Geneva Diaries#68*

Letter To Forrest, Journeying From England to Japan,The Cult Of Mithras


Asian Art Museum San Francisco AAM

Dear Roger,

It seems like ages since i last heard from you, how have you been? I know you are most probably globe trotting but would appreciate a postcard, one liner, now and then so I may follow you from my armchair.

I returned from all my travels mid April and am now staying put in Delhi through the brutal month of May, as I’m determined to finally put pen to paper and come out with my magnum opus!

June and July are going to be an adventure as we are planning a trip across Austria ending in Geneva where the kids will return with me to reminisce our old haunts, the lake, the old town and all our favorite parks and patisseries. I look forward to sharing those stories as you know those places well.

In the mean while, you would be pleased to hear that I have been following my passion and have been in close touch with Forrest at the Asian Art Museum and have informed him that I would be very keen to get involved with the museum in any capacity. I specifically mentioned my interest in connecting cultures and people across Asia (as the museum is intending to do so through the Ramayana exhibit in 2016). See below the AAM SF Ramayana exhibit showcasing the Rama Epic written by Valmiki and retold for 2,000 years from India to Thailand, Cambodia, Indonesia and beyond:

See below the Indonesian shadow puppets (Wayang) at the AAM in San Francisco used to tell the epic tale of the Ramayana in Indonesia (and my puppet of Hanuman The Monkey God from the AAM SF):

Sculpture of Hanuman, The Monkey God from North India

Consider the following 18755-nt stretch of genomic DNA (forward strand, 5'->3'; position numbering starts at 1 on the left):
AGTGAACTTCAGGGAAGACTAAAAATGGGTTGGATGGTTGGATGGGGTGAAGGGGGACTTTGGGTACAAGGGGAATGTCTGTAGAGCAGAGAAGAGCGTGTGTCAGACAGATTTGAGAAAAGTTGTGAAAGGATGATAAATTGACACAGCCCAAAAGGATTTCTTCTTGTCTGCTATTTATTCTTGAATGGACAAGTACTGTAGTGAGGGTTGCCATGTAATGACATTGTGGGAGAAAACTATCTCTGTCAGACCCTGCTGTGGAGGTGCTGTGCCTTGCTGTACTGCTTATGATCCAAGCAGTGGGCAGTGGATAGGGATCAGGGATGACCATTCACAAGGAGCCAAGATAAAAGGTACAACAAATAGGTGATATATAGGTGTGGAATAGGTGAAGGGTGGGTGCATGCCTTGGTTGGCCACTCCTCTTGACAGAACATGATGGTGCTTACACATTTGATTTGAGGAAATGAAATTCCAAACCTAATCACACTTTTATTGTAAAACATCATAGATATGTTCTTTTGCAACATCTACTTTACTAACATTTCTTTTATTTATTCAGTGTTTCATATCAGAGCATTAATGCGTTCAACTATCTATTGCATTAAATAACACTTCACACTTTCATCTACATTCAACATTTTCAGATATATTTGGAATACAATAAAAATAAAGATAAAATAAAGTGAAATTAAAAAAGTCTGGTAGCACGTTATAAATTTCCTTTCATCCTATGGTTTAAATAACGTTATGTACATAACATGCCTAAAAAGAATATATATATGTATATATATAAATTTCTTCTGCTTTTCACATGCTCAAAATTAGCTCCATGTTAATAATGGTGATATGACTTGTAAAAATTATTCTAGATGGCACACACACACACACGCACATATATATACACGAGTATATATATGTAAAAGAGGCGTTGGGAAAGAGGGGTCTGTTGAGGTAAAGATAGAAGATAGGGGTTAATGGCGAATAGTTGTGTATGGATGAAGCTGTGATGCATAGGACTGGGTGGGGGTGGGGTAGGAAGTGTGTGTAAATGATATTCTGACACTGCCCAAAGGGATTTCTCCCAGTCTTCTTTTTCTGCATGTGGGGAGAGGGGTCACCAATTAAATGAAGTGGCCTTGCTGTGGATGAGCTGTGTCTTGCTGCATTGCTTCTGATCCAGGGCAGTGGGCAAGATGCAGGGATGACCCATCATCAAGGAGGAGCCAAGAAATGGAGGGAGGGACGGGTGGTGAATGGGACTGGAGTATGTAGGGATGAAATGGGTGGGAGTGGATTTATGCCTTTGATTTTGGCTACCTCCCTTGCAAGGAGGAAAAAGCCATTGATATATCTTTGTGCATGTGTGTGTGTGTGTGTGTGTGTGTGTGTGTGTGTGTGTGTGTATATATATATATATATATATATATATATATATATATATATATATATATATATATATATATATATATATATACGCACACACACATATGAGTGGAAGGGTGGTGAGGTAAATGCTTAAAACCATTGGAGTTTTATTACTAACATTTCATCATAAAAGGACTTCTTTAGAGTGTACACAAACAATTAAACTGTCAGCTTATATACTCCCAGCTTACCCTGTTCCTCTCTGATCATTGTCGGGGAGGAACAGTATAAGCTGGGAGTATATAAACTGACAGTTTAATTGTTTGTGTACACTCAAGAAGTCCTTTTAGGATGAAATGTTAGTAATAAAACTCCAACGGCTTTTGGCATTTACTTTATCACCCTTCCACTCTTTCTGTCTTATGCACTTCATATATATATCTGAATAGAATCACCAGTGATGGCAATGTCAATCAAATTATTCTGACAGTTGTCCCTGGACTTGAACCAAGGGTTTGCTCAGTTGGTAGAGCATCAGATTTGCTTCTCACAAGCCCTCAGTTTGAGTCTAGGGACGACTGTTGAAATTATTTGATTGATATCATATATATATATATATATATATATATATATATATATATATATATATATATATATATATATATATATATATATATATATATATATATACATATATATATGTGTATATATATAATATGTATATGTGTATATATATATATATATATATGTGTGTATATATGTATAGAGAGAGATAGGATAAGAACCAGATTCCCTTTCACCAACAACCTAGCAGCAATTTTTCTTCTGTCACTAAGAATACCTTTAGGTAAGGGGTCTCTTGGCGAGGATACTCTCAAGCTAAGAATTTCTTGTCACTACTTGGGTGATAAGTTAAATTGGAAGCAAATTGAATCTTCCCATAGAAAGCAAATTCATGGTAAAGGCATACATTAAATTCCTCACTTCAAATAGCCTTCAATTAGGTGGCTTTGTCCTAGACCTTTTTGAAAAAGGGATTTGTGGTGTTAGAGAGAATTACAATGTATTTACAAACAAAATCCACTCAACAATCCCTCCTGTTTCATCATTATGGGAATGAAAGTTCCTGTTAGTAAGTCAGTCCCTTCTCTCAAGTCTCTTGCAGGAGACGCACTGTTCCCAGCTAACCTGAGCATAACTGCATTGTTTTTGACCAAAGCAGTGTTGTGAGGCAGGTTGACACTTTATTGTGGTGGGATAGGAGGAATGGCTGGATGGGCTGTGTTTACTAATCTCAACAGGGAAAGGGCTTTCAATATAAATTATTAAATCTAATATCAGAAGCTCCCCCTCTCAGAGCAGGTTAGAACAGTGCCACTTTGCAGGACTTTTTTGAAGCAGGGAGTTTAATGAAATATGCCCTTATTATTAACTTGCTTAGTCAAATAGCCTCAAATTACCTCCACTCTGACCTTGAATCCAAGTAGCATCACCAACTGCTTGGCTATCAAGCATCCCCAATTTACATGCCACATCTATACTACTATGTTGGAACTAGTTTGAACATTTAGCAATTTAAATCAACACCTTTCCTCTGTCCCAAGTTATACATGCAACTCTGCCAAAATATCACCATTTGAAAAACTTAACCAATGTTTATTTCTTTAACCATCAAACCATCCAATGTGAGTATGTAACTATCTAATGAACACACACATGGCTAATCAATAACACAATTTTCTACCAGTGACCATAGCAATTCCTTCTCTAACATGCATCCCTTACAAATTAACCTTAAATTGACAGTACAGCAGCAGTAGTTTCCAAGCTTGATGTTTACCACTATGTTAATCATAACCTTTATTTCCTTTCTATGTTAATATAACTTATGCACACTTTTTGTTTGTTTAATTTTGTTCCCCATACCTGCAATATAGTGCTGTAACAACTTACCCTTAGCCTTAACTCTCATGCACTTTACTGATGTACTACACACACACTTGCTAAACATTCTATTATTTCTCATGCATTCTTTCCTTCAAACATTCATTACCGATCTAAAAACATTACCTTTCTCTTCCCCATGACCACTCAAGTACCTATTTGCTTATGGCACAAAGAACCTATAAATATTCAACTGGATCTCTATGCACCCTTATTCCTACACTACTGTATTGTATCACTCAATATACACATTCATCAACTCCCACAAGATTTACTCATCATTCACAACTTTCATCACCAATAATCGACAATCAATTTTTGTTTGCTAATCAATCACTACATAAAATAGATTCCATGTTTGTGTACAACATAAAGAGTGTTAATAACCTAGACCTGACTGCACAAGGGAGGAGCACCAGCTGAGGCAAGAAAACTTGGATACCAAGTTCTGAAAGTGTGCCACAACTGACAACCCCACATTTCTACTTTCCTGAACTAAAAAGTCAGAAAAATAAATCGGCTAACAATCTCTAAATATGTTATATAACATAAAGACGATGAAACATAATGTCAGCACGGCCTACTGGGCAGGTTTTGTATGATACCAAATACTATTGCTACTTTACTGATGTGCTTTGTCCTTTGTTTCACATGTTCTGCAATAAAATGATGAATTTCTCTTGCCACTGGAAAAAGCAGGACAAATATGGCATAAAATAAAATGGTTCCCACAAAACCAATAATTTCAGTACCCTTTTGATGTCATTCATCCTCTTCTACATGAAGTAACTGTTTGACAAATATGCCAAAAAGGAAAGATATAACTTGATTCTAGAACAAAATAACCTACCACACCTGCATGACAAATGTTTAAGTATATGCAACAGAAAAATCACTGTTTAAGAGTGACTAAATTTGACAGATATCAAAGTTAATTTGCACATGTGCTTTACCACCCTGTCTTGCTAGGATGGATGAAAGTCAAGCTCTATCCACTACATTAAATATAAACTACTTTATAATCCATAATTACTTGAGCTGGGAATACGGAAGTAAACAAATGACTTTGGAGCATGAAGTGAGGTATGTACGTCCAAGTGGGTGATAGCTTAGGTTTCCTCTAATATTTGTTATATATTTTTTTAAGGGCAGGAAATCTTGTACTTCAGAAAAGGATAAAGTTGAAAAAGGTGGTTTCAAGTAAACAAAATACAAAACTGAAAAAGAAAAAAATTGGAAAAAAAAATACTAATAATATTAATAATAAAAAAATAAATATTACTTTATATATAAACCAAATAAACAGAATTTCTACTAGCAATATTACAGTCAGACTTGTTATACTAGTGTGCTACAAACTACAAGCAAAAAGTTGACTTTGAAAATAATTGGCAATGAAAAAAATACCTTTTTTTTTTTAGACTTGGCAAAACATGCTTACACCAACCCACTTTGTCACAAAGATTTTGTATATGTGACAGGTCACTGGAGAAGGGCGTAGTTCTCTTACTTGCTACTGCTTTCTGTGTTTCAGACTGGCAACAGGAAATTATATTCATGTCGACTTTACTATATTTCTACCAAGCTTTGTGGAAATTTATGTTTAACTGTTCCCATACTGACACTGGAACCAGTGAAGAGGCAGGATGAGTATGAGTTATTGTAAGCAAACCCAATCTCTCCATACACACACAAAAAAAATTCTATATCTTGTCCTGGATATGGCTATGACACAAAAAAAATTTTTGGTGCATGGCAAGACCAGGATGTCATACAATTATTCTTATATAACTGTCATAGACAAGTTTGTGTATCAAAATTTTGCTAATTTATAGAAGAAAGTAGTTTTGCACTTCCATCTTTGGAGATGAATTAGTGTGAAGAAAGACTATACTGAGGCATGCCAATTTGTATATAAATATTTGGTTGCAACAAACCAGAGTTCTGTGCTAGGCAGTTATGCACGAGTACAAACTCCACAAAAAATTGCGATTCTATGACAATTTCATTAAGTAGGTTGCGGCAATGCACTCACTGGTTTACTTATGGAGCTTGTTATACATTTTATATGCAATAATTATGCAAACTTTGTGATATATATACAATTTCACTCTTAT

I have actually proposed in my letter to Forrest to extend this idea of connectivities and building bridges westward to connect Europe to Asia, Japan to Great Britain, in my mind there could be no better place to do so than at the Asian Art Museum of SF. 

Roger, as my dear friend (and guide) I am keen to continue to keep you in the loop and to share with you the essence of my correspondence with Forrest. Now despite there being no apparent “eureka” moment in his response to the same, I strongly sense there is a novel in the offing, do you see Dan Brown in the excerpt from my letter to Forrest below? It’s certainly an epic in the making!

The email sent to Forrest at the AAM is pasted below:

In continuation of our chat in March at The Asian Art Museum where you had mentioned that I should inform you when I would be returning to the Bay Area, I wish to re emphasize my deep interest in being involved with the Asian Art Museum, and specifically the pan Asian Ramayana exhibit that is scheduled for 2016, and would be open to relocate to the Bay Area within the next six months if there is any opportunity for me at the Asian Art Museum.